Friday, January 14, 2005

How Can They Be So Close Yet So Far? Oh, Yeah...Faith!

UK Science Center to Probe Mysteries of the Mind

Can there be a predisposition for fundamentalism? Do the faithful cope more easily with pain? Are they faster to recover from illness? Such are the questions scientists and theologians will attempt to answer at a new study center which starts experiments into human consciousness in the next few months.

Does that mean they think fundamentalism is genetic, therefore it can be cured with some wonderdrug?

OXSCOM has received a $2 million grant for a two-year pilot run from the American-based philanthropic John Templeton Foundation to carry out a range of experiments, some of which will use pain techniques to see if the faithful cope better with pain than non-believers.

Scientists will use chilli pepper to burn volunteers' skin, said OXSCOM deputy director Toby Collins.

Then, religious icons or other symbolic artifacts will be shown to them to see if they make a difference in pain perception.

*shakes head*

It's not the image of Jesus or the symbol of the Cross that brings peace. It's the living, resurrected Jesus and the knowledge that He suffered on the Cross for our sins so that His Spirit could dwell in our hearts.

The people of faith who are survivors of the tsunami are not being comforted by pictures; they are comforted by their faith.

For crying out loud, the public are not lab rats and you can't treat them like lab rats in an experiment and hope to get ANY meaningful results.

Greenfield said its time has come because of people's propensity to go against all logic, based on certain beliefs and faiths.

She highlighted the rise of fundamentalist beliefs as a concern.

"We are very mindful as to the state of the world as to the strength of beliefs and what that can do for world peace and well-being," she said.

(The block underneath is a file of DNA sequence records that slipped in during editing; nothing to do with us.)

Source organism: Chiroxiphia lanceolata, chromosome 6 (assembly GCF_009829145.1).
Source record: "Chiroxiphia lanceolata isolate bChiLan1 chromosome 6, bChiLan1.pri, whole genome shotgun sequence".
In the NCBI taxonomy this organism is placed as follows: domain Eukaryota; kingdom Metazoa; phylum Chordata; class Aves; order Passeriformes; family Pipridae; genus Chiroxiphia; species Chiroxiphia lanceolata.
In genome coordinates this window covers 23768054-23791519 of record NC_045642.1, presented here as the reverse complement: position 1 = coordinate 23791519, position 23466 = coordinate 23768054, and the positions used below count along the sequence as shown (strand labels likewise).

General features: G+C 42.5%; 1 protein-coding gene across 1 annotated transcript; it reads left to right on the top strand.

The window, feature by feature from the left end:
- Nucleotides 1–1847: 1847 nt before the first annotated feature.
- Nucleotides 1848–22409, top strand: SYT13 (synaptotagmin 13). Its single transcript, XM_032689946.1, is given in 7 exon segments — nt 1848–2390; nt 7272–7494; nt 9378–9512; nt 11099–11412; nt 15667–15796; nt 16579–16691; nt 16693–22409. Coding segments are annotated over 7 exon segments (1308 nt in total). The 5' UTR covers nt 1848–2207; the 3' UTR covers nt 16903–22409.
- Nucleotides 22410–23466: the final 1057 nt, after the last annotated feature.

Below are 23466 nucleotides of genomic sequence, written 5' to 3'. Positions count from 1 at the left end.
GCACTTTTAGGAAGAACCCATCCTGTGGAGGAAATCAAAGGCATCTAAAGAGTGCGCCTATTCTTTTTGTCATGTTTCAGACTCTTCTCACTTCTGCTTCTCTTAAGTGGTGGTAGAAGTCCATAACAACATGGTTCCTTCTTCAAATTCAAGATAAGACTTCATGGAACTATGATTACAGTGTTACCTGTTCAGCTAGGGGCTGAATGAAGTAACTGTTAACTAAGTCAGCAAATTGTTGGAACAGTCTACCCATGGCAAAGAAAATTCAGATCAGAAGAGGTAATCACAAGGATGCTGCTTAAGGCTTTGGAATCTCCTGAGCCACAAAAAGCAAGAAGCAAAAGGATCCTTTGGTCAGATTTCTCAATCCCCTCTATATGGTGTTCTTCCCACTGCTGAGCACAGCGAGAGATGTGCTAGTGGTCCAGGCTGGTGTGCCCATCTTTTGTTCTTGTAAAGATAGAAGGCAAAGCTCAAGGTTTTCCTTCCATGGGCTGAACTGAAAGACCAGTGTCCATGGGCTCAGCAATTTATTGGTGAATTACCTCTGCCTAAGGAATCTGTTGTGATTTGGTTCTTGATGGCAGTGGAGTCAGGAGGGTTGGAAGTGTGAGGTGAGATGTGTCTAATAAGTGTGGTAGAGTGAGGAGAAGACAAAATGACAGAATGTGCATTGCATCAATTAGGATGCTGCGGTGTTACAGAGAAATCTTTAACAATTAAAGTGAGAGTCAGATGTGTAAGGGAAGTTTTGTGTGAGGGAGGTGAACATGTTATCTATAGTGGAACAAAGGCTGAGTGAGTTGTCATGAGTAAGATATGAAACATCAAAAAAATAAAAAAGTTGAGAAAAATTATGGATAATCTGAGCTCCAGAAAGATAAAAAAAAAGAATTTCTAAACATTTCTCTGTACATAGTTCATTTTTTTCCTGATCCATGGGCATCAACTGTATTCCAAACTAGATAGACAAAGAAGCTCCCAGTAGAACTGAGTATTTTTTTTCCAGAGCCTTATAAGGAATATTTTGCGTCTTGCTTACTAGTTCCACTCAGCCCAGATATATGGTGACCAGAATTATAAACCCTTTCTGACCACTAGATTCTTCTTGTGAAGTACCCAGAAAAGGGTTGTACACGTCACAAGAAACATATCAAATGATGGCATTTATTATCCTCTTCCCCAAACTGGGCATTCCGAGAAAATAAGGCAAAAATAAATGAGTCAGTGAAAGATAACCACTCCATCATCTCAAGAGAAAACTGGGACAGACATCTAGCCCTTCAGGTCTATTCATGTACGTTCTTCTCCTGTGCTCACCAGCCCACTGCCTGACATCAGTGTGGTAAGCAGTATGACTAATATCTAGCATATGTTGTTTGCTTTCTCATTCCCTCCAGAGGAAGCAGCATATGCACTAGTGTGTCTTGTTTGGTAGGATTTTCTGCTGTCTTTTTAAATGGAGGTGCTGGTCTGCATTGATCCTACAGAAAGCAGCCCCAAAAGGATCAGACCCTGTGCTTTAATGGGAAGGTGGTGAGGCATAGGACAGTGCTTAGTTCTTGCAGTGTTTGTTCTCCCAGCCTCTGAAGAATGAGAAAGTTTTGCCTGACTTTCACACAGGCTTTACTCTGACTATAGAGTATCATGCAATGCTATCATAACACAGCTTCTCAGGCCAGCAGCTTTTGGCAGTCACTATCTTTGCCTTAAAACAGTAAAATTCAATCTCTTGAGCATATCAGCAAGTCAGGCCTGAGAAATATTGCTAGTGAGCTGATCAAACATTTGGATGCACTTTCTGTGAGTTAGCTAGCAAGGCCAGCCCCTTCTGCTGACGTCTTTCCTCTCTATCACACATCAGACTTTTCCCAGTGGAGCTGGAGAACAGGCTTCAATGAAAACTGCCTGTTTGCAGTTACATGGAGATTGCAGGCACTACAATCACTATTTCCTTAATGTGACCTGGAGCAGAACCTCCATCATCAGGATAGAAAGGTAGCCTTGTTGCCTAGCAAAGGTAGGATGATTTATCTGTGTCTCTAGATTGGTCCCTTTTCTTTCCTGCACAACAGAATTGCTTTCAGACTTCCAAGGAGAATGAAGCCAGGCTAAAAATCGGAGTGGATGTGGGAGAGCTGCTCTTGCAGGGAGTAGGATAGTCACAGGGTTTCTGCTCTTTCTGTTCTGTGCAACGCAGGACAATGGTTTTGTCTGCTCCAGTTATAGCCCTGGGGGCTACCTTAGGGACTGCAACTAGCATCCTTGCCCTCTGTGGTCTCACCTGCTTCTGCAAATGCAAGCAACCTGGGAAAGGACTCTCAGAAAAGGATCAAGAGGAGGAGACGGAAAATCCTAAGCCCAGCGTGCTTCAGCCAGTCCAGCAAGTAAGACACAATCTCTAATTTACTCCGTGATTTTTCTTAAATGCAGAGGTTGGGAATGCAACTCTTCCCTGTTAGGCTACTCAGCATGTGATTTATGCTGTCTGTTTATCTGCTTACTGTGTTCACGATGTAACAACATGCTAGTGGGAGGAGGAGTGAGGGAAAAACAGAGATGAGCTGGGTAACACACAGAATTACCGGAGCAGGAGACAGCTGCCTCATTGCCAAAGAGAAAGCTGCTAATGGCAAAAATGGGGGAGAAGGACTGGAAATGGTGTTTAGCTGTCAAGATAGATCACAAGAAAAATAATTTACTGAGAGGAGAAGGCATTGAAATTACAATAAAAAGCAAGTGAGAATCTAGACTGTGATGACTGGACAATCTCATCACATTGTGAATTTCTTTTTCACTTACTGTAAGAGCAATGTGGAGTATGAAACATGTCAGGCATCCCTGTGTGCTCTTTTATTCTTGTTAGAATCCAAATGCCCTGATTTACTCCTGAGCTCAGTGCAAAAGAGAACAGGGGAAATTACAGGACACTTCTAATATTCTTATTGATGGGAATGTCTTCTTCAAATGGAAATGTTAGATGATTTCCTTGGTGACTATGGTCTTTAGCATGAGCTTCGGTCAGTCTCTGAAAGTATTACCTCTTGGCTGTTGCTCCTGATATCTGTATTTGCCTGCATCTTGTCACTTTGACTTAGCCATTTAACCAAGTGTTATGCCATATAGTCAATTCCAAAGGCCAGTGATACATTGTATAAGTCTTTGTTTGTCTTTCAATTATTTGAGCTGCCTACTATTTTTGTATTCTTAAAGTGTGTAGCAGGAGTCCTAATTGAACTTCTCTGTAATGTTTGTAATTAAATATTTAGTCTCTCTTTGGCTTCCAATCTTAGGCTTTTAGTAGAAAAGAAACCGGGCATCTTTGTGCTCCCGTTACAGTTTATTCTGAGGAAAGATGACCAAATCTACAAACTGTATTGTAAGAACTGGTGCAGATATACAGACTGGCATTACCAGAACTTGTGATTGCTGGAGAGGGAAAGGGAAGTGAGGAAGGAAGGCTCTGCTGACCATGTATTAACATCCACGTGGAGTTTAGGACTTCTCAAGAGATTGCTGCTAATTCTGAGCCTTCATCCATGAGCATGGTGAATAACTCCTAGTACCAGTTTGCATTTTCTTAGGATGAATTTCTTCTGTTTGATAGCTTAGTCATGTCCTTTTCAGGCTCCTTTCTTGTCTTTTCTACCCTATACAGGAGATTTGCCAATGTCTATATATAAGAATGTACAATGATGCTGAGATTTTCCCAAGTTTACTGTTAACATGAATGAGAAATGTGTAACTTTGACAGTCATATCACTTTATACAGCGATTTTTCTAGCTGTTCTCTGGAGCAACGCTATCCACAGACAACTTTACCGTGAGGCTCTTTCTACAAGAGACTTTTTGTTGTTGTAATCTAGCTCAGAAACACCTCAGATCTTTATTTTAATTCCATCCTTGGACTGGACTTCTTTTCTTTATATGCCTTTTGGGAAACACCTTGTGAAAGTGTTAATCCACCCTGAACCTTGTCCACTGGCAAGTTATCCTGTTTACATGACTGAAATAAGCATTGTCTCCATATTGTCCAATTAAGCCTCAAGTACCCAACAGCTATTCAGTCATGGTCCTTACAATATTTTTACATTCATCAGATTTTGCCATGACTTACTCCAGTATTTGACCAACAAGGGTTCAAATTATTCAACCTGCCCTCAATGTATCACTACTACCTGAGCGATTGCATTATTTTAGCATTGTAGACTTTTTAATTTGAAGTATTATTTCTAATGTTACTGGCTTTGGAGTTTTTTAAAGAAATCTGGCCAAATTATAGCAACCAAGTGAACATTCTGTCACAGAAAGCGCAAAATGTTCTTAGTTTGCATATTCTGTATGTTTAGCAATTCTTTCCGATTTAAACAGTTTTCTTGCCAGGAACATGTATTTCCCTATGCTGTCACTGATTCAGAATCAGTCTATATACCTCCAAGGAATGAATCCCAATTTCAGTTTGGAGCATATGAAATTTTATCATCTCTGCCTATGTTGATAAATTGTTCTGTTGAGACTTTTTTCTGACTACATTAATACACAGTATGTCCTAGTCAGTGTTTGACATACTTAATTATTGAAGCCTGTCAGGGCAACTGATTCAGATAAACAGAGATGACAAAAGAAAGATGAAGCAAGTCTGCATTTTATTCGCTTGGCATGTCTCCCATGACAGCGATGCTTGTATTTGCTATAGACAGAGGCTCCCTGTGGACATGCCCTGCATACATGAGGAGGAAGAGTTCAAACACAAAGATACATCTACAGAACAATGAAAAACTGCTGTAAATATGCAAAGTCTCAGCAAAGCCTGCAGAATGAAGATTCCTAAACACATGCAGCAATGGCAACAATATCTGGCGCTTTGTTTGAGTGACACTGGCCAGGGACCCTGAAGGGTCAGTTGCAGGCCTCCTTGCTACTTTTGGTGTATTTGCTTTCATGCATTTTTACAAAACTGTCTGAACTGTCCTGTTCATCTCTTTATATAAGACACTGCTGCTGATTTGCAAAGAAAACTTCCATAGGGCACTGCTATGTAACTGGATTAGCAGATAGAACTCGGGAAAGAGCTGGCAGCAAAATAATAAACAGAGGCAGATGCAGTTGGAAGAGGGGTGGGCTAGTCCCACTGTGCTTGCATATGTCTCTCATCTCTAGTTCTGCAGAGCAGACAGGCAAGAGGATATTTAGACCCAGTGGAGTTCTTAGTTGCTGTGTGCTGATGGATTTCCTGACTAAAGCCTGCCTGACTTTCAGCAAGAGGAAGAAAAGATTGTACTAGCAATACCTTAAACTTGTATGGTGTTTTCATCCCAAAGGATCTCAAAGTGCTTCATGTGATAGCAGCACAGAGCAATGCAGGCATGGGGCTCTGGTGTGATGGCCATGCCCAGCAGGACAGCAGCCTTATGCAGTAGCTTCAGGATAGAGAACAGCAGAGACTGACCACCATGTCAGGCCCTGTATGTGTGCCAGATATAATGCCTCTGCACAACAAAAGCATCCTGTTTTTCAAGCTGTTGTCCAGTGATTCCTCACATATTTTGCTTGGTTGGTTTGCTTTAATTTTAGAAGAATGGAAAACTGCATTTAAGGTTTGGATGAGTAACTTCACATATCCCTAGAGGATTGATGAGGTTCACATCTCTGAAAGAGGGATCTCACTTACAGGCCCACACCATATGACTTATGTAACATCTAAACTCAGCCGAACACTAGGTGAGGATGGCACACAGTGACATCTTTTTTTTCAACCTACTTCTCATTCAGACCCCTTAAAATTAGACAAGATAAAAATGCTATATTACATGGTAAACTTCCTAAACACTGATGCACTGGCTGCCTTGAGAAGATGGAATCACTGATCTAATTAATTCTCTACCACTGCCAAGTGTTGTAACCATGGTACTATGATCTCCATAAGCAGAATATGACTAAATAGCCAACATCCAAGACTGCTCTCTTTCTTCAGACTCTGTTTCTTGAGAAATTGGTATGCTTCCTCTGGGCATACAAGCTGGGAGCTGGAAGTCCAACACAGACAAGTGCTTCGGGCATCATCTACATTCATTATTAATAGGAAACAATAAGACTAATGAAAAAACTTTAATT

"What is it in the brain that, in the presence of evidence, refutes that evidence?"

Beliefs can be remarkably resilient, even against logic, added Oxford theologian, professor John Brooke, and this merits study.

He used the example of the Asian tsunami disaster to suggest that even a huge tragedy can often fail to force the faithful to flounder in their beliefs. Why is that?

This really would be insulting except these people obviously do not realize that they are being condescending and ignorant about people who have faith and spiritual beliefs. I believe science has yielded some very helpful technology (like computers, the internet and medical breakthroughs) but when science tries to understand faith and/or religion, science gets way out of its league.

I Corinthians 1: 18 - 21 and 26 - 31 (King James Version)

18 For the preaching of the cross is to them that perish foolishness; but unto us which are saved it is the power of God.

19 For it is written, I will destroy the wisdom of the wise, and will bring to nothing the understanding of the prudent.

20 Where is the wise? where is the scribe? where is the disputer of this world? hath not God made foolish the wisdom of this world?

21 For after that in the wisdom of God the world by wisdom knew not God, it pleased God by the foolishness of preaching to save them that believe.


26 For ye see your calling, brethren, how that not many wise men after the flesh, not many mighty, not many noble, are called:

27 But God hath chosen the foolish things of the world to confound the wise; and God hath chosen the weak things of the world to confound the things which are mighty;

28 And base things of the world, and things which are despised, hath God chosen, yea, and things which are not, to bring to nought things that are:

29 That no flesh should glory in his presence.

30 But of him are ye in Christ Jesus, who of God is made unto us wisdom, and righteousness, and sanctification, and redemption:

31 That, according as it is written, He that glorieth, let him glory in the Lord.

No comments: